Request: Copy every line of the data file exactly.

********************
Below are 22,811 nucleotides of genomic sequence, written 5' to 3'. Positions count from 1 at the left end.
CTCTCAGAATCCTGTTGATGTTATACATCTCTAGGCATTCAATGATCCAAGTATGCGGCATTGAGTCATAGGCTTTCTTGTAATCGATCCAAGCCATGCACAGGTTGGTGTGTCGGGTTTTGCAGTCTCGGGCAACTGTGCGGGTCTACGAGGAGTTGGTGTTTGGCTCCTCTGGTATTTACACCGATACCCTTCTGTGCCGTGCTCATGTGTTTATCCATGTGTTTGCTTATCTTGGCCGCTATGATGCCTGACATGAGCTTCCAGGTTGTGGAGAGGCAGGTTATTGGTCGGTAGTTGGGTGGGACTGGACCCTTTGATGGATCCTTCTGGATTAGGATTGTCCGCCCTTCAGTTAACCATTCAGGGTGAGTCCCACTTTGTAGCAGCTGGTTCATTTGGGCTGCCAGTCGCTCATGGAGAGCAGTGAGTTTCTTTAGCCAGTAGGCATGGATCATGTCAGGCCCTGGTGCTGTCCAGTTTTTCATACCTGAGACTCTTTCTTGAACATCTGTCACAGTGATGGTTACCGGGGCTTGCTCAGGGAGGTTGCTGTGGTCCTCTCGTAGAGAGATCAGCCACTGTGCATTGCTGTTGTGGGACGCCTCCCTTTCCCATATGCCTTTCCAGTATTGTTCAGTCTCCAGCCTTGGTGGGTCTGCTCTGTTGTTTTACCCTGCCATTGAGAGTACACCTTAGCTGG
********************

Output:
Below are 22,811 nucleotides of genomic sequence, written 5' to 3'. Positions count from 1 at the left end.
CTCTCAGAATCCTGTTGATGTTATACATCTCTAGGCATTCAATGATCCAAGTATGCGGCATTGAGTCATAGGCTTTCTTGTAATCGATCCAAGCCATGCACAGGTTGGTGTGTCGGGTTTTGCAGTCTCGGGCAACTGTGCGGGTCTACGAGGAGTTGGTGTTTGGCTCCTCTGGTATTTACACCGATACCCTTCTGTGCCGTGCTCATGTGTTTATCCATGTGTTTGCTTATCTTGGCCGCTATGATGCCTGACATGAGCTTCCAGGTTGTGGAGAGGCAGGTTATTGGTCGGTAGTTGGGTGGGACTGGACCCTTTGATGGATCCTTCTGGATTAGGATTGTCCGCCCTTCAGTTAACCATTCAGGGTGAGTCCCACTTTGTAGCAGCTGGTTCATTTGGGCTGCCAGTCGCTCATGGAGAGCAGTGAGTTTCTTTAGCCAGTAGGCATGGATCATGTCAGGCCCTGGTGCTGTCCAGTTTTTCATACCTGAGACTCTTTCTTGAACATCTGTCACAGTGATGGTTACCGGGGCTTGCTCAGGGAGGTTGCTGTGGTCCTCTCGTAGAGAGATCAGCCACTGTGCATTGCTGTTGTGGGACGCCTCCCTTTCCCATATGCCTTTCCAGTATTGTTCAGTCTCCAGCCTTGGTGGGTCTGCTCTGTTGTTTTACCCTGCCATTGAGAGTACACCTTAGCTGG